It is a rare project that is fully funded, as well as supported by both the public and its elected representatives, but still can’t get off the drawing board. But the proposed Brooklyn Bridge Beach, which (if built) would become the sole access point at which Lower Manhattan residents could step into the water that surrounds them — rather than merely looking at it — faces just such a quandary. It has received $15 million of dollars in funding from both the Lower Manhattan Development Corporation and the City Council, is supported by Community Board 1 (CB1) and a chorus of elected officials, but remains at a years-long standstill.
In recent months, Graeme Birchall, president of the Downtown Boathouse, has become a quiet-but-persistent advocate for the project. At the November 15 Community Town Hall Meeting hosted by State Senator Daniel Squadron, he noted, “we’re trying to get access to that lovely little beach under the Brooklyn Bridge on the Manhattan side,” adding that the City’s Economic Development Corporation (EDC), “got $10 million in funding to open up that beach and nothing is happening.”
At the October 25 meeting of CB1, Mr. Birchall said, “you either use your waterfront or lose it. After CB1 passed a resolution supporting Brooklyn Bridge Beach last year, it was sent to EDC. But I don’t think there’s been a response. Let’s get some public access to the waterfront.”
Earlier this year, the LMDC allocated $5 million to the project. According to the official website of Governor Andrew Cuomo, these funds were intended, “to continue to build on… past support for public waterfront access…. The project will also include the installation of new railings and site furnishing while creating limited beach access near the Brooklyn Bridge.”
This tranche of funding came on top of a 2013 allocation of $7 million from then-Manhattan Borough President (now City Comptroller) Scott Stringer. Opposed to this coalition is the EDC, which took possession of the funds from both the Borough President’s office and the LMDC, as they were allocated. The EDC, which is the lead agency overseeing the development of the East River waterfront, bases its position on a 2014 feasibility study, which concluded that, “due to existing site conditions and other ongoing uses in the vicinity of Brooklyn Bridge Beach,” the consultant team, “does not recommend allowing swimming or small recreational boat launching and landing at Brooklyn Bridge Beach without significant changes to the existing environment.” Instead, this report proposed “alternative engagement strategies,” including fishing platforms and onshore wading pools.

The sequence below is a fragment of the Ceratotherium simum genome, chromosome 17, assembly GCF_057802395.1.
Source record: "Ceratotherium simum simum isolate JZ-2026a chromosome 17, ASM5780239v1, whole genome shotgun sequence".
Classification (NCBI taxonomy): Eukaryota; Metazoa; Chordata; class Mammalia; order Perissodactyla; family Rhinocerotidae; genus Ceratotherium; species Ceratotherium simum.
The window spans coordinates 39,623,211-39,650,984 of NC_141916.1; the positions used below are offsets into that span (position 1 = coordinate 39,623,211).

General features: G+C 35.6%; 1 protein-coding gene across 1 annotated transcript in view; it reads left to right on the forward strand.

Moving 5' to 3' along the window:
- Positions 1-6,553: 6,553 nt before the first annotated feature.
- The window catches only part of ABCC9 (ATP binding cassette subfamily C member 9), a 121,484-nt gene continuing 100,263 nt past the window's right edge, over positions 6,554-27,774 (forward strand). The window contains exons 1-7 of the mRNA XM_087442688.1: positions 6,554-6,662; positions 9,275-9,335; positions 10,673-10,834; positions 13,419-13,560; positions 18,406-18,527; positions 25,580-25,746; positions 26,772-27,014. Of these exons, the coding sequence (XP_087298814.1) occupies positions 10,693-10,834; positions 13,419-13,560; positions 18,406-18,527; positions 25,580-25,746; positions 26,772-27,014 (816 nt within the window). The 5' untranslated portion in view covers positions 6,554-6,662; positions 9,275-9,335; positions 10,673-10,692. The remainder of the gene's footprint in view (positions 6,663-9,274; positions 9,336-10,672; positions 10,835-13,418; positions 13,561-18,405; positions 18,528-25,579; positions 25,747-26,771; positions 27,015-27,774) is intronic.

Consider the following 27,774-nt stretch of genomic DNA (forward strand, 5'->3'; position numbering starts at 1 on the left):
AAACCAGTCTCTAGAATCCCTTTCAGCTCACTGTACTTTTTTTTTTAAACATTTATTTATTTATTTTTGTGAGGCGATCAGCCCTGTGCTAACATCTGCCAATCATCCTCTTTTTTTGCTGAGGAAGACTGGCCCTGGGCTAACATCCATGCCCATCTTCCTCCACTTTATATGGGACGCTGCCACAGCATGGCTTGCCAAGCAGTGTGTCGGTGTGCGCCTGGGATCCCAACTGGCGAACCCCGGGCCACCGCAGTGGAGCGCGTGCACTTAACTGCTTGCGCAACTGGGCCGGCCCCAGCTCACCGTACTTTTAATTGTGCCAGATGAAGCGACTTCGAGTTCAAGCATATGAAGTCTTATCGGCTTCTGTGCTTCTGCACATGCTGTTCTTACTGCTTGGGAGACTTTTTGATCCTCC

That study was reviewed by CB1 in February of this year. At that meeting, Mr. Birchall responded that, “kayaking in New York Harbor does have its challenges, but it also has an excellent safety record. Many tens of thousands of people go kayaking safely in New York Harbor every summer.” He continued, “the existing beach is fine as it is, both as a wading beach, and as a kayak launch site.” CB1 agreed with Mr. Birchall and passed a resolution urging the City to move ahead with the plan. This came on the heels of similar measures, enacted in 2008 and 2013.
In the intervening nine months, there has been no visible progress toward creating a public beach beneath the Brooklyn Bridge. An EDC source says, “the study conducted by a professional engineer determined that there were feasibility and safety concerns for the Brooklyn Bridge Beach project as it was originally proposed. Given the serious safety and permitting issues, we will not be building Brooklyn Bridge Beach as proposed, but still have every intention of creating a project that connects the community with the waterfront. We are working towards putting out a request for proposals for the design of a buildable project that takes into account safety and permitting feasibility concerns as set forth in the study.”
The EDC source continues, “in addition to completing Esplanade work, we plan on incorporating design elements that will bring people closer to the water including ‘fish-outs,’ ‘get-downs,’ or something new proposed by a new design that could be part of a new Brooklyn Bridge Esplanade.”
It was not immediately clear what legal authority EDC has to modify the intended purpose of funds allocated by other government agencies and remitted to it with the understanding that EDC would use the funds as directed. In the meantime, it appears that Lower Manhattan residents will have to continue, for the foreseeable future, to abide by the rule that has governed for generations their relationship with the water that surrounds them: “look, but don’t touch.”